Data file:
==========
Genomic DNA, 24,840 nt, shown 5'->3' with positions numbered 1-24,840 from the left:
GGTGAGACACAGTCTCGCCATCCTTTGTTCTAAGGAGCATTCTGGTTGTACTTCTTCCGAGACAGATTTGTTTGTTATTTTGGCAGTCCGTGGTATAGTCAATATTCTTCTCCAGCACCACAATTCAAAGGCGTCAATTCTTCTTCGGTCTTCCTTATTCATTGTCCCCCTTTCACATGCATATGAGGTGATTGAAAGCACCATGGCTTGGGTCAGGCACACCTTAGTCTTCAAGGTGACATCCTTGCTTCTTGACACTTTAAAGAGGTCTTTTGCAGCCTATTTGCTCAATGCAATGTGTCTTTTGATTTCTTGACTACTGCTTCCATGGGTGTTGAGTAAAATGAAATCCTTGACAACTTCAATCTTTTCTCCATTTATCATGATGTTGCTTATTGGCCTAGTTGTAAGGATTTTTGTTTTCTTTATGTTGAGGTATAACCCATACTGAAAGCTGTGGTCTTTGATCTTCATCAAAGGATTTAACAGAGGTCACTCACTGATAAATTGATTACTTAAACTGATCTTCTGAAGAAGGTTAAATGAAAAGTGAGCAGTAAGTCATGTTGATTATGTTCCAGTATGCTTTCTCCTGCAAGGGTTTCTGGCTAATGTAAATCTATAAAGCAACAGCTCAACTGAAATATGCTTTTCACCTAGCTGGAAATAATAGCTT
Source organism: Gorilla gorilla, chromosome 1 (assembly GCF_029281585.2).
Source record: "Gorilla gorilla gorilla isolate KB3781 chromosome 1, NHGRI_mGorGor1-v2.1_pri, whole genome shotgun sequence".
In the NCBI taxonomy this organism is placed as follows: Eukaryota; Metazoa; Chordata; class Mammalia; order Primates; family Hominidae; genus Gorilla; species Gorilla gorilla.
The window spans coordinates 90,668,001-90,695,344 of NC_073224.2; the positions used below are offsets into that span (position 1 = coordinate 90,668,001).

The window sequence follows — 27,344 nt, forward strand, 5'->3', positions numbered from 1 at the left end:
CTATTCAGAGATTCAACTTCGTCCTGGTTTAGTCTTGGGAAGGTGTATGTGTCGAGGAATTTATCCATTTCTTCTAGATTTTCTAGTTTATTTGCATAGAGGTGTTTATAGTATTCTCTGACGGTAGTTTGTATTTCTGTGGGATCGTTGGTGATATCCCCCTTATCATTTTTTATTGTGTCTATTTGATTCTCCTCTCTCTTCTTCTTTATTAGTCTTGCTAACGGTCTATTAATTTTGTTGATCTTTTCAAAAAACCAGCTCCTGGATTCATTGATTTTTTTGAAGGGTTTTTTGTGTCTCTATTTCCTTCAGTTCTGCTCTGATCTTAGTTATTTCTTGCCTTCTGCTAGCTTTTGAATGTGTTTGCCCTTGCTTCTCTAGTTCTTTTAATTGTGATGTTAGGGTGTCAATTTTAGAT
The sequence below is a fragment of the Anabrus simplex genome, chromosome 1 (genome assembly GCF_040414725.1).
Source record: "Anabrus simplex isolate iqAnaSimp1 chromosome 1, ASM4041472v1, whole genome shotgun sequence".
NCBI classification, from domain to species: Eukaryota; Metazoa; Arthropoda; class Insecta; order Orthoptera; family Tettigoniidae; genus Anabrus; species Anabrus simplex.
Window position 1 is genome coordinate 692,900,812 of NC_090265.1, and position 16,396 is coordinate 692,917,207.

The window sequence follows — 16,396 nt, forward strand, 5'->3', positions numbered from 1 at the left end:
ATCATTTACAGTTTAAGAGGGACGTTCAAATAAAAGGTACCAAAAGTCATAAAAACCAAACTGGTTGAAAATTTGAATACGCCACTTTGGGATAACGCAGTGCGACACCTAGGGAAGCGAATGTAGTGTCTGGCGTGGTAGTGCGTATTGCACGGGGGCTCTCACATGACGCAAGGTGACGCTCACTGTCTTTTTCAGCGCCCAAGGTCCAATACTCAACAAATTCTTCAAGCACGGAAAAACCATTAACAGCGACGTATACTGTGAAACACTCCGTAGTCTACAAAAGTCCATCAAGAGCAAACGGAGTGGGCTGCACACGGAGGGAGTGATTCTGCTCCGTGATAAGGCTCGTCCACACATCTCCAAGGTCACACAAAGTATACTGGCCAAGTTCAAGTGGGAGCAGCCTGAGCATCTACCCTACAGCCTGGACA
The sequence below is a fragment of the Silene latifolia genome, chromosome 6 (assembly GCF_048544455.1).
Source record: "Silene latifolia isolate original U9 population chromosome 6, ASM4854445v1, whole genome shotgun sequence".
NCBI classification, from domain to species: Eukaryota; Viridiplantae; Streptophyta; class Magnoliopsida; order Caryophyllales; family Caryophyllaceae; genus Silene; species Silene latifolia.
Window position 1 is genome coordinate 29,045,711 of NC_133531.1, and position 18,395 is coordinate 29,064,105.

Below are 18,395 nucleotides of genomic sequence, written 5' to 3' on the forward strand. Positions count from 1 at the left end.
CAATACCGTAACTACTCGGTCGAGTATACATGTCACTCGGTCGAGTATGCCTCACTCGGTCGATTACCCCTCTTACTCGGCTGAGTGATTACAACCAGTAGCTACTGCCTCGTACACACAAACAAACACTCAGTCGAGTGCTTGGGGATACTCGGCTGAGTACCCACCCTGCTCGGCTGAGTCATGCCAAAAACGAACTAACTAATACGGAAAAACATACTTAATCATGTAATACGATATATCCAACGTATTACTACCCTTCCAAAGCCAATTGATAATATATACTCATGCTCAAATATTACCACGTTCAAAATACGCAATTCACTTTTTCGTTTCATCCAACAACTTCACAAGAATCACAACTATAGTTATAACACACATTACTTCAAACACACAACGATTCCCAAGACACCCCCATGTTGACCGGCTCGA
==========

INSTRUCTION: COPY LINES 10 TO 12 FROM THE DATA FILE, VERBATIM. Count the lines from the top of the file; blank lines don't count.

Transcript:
Source record: "Anabrus simplex isolate iqAnaSimp1 chromosome 1, ASM4041472v1, whole genome shotgun sequence".
NCBI classification, from domain to species: Eukaryota; Metazoa; Arthropoda; class Insecta; order Orthoptera; family Tettigoniidae; genus Anabrus; species Anabrus simplex.
Window position 1 is genome coordinate 692,900,812 of NC_090265.1, and position 16,396 is coordinate 692,917,207.